In order to qualify for Sharsheret’s program, patients either must have or be at high risk for a diagnosis of breast cancer or ovarian cancer due to a genetic mutation such as the BRCA gene and need to qualify on a strict financial eligibility basis.
“Women of all ages come from all over the country and their family status runs the gamut,” said Stephanie Siegel, the social worker who administers the program. “I’ve spoken to women from all 50 states — even Alaska and Hawaii.”
The program also has helped connect these women to other free services Sharsheret offers, including genetic and mental health counseling, peer support, patient support, financial wellness checks, and quality-of-life kits such as mastectomy products or “busy boxes” for keeping kids occupied while their mothers undergo treatment.
Through Best Face Forward 2.0, Sharsheret directs patients to tattoo artists and cold-cap providers it has vetted, recommending only those who are expert at the procedures. Sharsheret works with a veteran Brooklyn wigmaker who sends hair wigs all over the country. Patients say the aid has been critical in helping them feel like women again after treatment side effects that can feel like trauma upon trauma.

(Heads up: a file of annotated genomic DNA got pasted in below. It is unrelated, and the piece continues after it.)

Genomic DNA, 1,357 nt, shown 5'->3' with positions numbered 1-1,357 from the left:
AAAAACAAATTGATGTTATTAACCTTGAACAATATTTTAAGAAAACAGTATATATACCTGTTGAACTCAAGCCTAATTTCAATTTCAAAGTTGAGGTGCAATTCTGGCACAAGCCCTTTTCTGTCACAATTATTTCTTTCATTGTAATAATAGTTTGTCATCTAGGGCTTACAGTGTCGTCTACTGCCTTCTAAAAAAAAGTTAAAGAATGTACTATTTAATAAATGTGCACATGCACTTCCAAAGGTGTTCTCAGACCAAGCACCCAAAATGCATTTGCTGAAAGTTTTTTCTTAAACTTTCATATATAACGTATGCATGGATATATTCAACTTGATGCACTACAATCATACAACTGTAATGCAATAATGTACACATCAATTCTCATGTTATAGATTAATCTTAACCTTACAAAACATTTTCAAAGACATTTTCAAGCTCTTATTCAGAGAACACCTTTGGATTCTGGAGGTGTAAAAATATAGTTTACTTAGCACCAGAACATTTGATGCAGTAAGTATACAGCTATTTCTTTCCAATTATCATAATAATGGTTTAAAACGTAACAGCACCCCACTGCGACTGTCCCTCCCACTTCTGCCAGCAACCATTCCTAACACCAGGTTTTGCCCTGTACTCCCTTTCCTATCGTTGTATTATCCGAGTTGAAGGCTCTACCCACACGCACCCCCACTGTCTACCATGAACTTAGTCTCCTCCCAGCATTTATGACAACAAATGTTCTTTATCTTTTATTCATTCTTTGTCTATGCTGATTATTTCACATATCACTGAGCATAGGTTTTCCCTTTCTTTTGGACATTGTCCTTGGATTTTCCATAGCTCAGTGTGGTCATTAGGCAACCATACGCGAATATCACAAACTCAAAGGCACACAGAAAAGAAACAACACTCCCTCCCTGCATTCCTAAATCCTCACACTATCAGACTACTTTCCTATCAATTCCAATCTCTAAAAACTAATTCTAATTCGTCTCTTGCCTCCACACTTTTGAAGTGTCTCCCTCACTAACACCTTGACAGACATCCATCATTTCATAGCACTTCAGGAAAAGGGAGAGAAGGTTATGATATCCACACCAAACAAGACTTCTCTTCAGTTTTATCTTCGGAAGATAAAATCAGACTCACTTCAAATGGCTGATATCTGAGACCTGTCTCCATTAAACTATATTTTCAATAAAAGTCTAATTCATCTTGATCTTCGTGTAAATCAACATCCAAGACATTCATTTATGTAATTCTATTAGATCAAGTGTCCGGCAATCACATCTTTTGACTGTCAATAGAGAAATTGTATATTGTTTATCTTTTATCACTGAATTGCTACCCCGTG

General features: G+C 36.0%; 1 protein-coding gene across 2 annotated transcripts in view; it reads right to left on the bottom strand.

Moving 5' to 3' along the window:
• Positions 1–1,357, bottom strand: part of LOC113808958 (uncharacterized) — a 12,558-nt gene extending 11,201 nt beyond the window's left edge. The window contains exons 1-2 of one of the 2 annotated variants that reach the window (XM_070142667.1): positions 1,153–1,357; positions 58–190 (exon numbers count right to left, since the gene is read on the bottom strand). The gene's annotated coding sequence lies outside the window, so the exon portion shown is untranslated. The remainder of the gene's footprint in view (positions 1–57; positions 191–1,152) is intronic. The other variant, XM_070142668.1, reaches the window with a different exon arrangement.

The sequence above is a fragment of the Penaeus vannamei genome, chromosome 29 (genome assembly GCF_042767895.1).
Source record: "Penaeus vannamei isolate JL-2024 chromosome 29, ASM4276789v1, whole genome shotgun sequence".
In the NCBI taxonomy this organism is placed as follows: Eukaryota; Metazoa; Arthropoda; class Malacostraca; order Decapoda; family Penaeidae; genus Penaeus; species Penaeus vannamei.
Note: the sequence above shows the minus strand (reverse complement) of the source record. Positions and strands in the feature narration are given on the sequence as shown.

“The wig maker makes wigs for Orthodox women, along with women who have lost their hair due to medical conditions such as cancer or alopecia,” Siegel said. “The wigs are high end and beautiful. It is nice that no matter where the woman lives she is getting a customized wig from her by providing measurements and picking the color and texture, all from the comfort of their own homes. Sharsheret reimburses for styling when the women receive their wigs.”
She added, “The program has been very successful both in expanding the use of Sharsheret’s services and network and attracting financial support. Very often donors are interested in funding things that are really tangible, like financial assistance for low-income cancer patients.”
Megan, 40, the sole breadwinner for a family of four in the Dallas-Fort Worth area, was working for a pharmaceutical-distribution company when chemotherapy took her hair last year after her diagnosis in October 2022. She felt overwhelmed managing her treatment and trying to maintain a semblance of normal life.